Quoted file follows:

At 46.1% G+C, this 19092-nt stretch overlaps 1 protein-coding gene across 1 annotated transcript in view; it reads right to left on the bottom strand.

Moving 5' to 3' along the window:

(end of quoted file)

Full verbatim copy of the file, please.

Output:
At 46.1% G+C, this 19092-nt stretch overlaps 1 protein-coding gene across 1 annotated transcript in view; it reads right to left on the bottom strand.

Moving 5' to 3' along the window: